So in terms of opportunities, I think the first thing to realize is that there are no really big bargains right now. The bull market has been running for five years. We've been in a low-rate environment, which has forced many investors into riskier assets. So it's hard to find absolute bargains. So what you're looking for are relative bargains.
What are they? I think that it comes down to a couple things. One, international stocks -- places like Japan -- which still look relatively inexpensive. Another international place to look: emerging markets. They come with risks, and we'll talk about those in a moment, but on a relative basis still look to be very cheap compared to developed markets. Third, energy companies -- not only offering the prospect of capital appreciation but also offering some yield, which is increasingly hard to come by in this world.
Now, those are some of the opportunities. What are the risks? I think there is a couple. The first and probably the biggest risk is the fact that things have gone so well for so long that investors are a bit complacent. You see that in the low-volatility ratings. And what that means is that if there's any type of exogenous shock -- if there's a deterioration, for example, of the situation in the Ukraine, if there's an escalation of violence there; if we see unrest in the Middle East -- those events are not currently reflected in the price of assets. In other words, investors would be surprised by those and you're likely to see some sell-off.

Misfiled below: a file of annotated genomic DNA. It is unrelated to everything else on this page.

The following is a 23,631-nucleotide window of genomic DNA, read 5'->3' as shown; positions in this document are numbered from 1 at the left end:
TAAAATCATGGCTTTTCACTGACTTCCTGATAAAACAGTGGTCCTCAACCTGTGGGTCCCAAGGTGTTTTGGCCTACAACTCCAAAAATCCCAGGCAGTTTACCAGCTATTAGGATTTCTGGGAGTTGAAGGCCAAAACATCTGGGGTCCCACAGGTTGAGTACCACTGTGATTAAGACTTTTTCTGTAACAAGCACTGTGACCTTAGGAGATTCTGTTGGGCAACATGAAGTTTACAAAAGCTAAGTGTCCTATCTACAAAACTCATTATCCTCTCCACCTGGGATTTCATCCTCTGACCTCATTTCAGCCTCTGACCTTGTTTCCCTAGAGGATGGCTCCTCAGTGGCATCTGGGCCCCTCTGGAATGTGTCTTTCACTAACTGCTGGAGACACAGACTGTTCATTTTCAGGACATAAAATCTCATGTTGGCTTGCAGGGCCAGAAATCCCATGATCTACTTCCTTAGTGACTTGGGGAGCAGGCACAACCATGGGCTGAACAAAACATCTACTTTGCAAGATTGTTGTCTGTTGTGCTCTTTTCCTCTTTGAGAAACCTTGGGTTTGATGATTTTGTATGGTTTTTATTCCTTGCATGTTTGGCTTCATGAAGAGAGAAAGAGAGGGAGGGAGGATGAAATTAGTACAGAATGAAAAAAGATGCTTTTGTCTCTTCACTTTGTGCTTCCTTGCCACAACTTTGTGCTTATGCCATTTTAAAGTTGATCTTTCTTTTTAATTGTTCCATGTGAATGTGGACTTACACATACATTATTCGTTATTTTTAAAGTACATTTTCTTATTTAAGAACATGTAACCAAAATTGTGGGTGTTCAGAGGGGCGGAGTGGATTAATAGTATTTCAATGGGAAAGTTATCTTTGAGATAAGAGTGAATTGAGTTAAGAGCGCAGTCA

A second risk which I don't think is a big one but investors should be aware of is so far stocks have continued to do well because interest rates have moved lower. That helps stocks a number of ways. One, it helps valuations. Generally, valuations are higher when interest rates are lower. And second of all, it helps the profitability of companies by lowering their expenses. We don't believe rates are going to back up quickly but, if it were to happen, that would be another risk for financial markets.
Do a couple things, I think the most important of which is think about insurance policies in your portfolio. In other words, you know, this is no different than insurance policies on your house, on your car. It's something to own that will pay off if things go wrong. Now, insurance policies can take different forms. One would be some small allocation we call "safe haven assets" -- things like U.S. Treasuries or gold or currencies like the Swiss franc, which tend to rise when everything else is falling.
Another way to think about insurance is looking at options -- for example, put options on the market -- which will appreciate if stocks go down. Now, the reason I highlight that second form of insurance is right now, because volatility is low, that form of insurance is very cheap. So it's an opportunity to take advantage of that and to get that policy in your portfolio, which you might be glad you have later on.
Related by Topic: Economic Outlook , Investing for Income
Overall creditworthiness among state and local issuers of municipal debt remains strong. But investors might expect more headlines around stressed names as budget battles and court challenges over pension reform persist this summer.
Budget season for many state and local governments will reach a boil in June, contributing to noise in the municipal bond market. But BlackRock muni pros suggest the summer months should bring greater calm and demand for the tax-exempt asset class.